How you interact matters, as much as and sometimes more than, the words that you say. Imagine someone asking for a raise. One person does so with a smile and straightforward gaze, while another says the same words with a frown and stares at her shoes and hangs her head.
Your body language and style not only affect the outcome, but also the way you feel. Sometimes we interact in ways that wear at our own self-confidence.
dbt, dialectical behavior therapy, dbt skills, interpersonal effectiveness, give skill, dearman skill, emotion regulation
Although the holidays can be a time of happiness and joy, they can also come with a multitude of stressors. Finances are often a stressor during the holidays, particularly for parents. Memories of loved ones we’ve lost, a demanding schedule of activities and being alone can all increase feelings of stress at this time of year.
When you’re likely to be faced with a multitude of stressors, it can be helpful to implement a few strategies early in the season that can pay off, in terms of lower stress levels, all season long. Continue reading “4 Holiday Health Strategies: How to Maintain Your Well-Being During the Holiday Season” »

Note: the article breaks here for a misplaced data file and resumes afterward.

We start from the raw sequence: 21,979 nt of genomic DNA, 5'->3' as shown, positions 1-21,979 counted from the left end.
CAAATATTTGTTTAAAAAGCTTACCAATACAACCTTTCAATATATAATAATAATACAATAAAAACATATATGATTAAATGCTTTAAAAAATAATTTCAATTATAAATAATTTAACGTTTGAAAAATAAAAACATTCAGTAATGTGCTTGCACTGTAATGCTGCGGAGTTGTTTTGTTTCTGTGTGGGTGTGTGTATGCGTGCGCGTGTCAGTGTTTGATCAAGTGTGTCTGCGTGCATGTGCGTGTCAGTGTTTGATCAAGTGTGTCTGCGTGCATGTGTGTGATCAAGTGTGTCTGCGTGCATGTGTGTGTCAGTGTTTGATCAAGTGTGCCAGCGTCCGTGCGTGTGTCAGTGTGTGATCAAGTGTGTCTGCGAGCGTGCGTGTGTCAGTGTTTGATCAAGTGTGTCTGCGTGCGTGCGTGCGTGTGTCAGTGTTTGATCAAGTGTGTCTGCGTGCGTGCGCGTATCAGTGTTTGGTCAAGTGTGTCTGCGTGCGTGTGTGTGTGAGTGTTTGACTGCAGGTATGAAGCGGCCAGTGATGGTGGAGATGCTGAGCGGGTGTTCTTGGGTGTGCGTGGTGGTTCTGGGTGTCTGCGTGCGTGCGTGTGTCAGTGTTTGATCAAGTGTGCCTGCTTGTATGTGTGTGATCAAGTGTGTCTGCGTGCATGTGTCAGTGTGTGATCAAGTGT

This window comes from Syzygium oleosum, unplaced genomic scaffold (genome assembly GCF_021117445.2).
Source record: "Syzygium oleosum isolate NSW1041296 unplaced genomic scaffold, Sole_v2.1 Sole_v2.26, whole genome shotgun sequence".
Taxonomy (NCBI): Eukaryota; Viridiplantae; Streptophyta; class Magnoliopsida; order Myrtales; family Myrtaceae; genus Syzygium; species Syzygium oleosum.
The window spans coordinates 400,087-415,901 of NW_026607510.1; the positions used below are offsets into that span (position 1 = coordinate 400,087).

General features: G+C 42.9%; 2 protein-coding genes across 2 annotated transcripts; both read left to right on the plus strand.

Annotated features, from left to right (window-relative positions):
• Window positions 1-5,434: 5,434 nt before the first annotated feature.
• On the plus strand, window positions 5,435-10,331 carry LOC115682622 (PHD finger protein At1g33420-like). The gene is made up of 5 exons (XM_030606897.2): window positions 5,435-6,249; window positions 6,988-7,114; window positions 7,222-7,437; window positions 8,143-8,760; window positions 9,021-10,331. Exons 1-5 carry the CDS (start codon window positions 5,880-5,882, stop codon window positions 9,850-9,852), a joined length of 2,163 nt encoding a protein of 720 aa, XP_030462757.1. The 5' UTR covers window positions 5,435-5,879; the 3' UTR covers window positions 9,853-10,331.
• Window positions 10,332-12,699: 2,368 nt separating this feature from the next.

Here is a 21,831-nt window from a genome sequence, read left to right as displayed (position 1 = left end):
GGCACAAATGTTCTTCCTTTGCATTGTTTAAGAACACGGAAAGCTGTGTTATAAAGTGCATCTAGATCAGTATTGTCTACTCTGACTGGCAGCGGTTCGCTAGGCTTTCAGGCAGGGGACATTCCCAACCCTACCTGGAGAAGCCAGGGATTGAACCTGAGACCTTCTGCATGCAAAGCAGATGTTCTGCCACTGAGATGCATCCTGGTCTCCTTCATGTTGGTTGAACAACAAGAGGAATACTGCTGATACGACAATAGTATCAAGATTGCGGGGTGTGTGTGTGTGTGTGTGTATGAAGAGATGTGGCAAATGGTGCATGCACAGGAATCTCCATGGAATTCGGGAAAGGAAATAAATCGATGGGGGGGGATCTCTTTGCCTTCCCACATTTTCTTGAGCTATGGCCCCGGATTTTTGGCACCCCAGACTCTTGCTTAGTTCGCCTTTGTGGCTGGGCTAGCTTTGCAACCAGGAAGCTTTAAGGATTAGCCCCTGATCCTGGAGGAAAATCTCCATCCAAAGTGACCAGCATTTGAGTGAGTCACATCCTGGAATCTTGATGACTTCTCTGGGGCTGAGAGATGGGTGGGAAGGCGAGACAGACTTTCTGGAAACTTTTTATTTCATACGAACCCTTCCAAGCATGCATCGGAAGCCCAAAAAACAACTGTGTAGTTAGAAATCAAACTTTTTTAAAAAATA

Do you believe that listening is easy and requires little energy? Or that it is involuntary? Or it is the responsibility of the speaker to hold your attention?
These beliefs are a few of the fallacies that interfere with your ability to listen effectively to others and to reduce the amount of conflict and misunderstanding in your life. Often when there is conflict and misunderstanding, we are overly emotional and believe that a person needs to change. But sometimes, we are not hearing, understanding or responding to what the other person is actually communicating. Listening can reduce interpersonal problems that stem from lack of understanding, not remembering or misinterpretations.
In his book Listening Behaviors, Larry Barker suggests particular behaviors that will improve your ability to listen: Continue reading “How to Reduce Conflict and Misunderstanding: Be a Better Listener” »